Images by B. Alter: Norway
As part of the London Festival of Architecture, twenty eight embassies are celebrating the best of their country's architecture. Strange creations like Italy's photo-reactive skin on its front door and Helsinki in a container are popping up in unexpected places.
But we loved these moss-filled rooms created by PUSHAK, a Norwegian architecture firm consisting of 4 women. Called Moss Your City, the walls and partitions have been covered with moss from the countryside. Inspired by the relationship between architecture and landscape, they are giving a 21st century look at moss.
There is a clean fresh smell and a feeling of softness as you wander amongst the small spaces. Usually considered a weed, moss has ancient associations: Japanese temple gardens, and the Victorian period of plant collecting and love of ferns. Modern architecture is starting to use it on the outside of buildings because it can act as a buffer on noisy streets and it absorbs dust and pollutants. Not mention that it looks lovely and green.
You can grow your own: moss sticks to vertical surfaces and gets its nutrition from rainwater. Here's an easy recipe using buttermilk and beer ( sounds good enough to eat).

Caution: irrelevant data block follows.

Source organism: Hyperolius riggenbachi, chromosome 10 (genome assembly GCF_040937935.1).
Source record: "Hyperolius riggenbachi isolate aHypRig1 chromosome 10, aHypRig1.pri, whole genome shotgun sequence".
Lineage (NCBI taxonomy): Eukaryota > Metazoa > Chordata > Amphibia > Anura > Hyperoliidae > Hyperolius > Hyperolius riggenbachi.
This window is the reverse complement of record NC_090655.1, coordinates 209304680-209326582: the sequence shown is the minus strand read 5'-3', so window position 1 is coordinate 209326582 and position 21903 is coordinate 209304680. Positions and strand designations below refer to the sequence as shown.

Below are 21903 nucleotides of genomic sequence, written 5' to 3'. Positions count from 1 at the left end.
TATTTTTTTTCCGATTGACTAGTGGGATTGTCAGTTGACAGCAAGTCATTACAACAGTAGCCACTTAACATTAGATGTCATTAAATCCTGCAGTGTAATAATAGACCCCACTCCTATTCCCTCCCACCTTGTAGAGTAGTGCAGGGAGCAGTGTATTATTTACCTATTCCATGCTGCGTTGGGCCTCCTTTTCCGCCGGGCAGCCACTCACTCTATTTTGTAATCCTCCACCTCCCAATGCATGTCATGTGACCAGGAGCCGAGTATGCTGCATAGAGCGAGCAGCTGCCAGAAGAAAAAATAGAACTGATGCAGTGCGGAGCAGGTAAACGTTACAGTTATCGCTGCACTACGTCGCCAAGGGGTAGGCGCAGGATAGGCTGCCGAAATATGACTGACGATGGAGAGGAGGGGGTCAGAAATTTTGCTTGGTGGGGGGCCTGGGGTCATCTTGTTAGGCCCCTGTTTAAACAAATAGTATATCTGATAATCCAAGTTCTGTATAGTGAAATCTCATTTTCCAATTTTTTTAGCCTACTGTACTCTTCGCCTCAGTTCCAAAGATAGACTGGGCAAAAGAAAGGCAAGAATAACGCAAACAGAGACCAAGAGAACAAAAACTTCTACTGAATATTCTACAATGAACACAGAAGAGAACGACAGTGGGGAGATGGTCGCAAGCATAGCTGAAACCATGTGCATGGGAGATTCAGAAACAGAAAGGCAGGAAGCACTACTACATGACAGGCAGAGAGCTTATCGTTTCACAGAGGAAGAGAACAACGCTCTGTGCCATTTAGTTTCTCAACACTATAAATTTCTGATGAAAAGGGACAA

On to the next... Give a cheer for spunky little Riga, their whole exhibit was created out of foldable cardboard: display stands and benches. They are showing the challenges of your classic European city: history contrasted with contemporary architecture.
This stunning bell is from Estonia. The River Bell is sited dramatically in the courtyard of Southwark Cathedral. Against the backdrop of this historic building, the bell plays "the music of silence." It consists of a bell, a cornice and a Gothic wheel, and is lit up at night.
The Finnish Institute has created The Nest, an abstract timber garden. It is like a pergola, consisting of a mesh of decking and offering shelter from the sun. It was built as part of The Wood Program, a one year programme in Finland that "aims to increase knowledge of the architectural, ecological and technical aspects of wood in contemporary architecture."
5. The Netherlands
And lastly, on this fast tour of the world, the Netherlands. The architects have created the Ark, which is a floating barge that will be reworked as an office. This model, in water and mounted in sand, is a conceptual view of sustainable living on water.
The architects' theme is "Timber is the New Concrete" and the office that they create to fit into the barge will be all wood. It will be moored on the Thames and the firm of dRMM will use it as their office.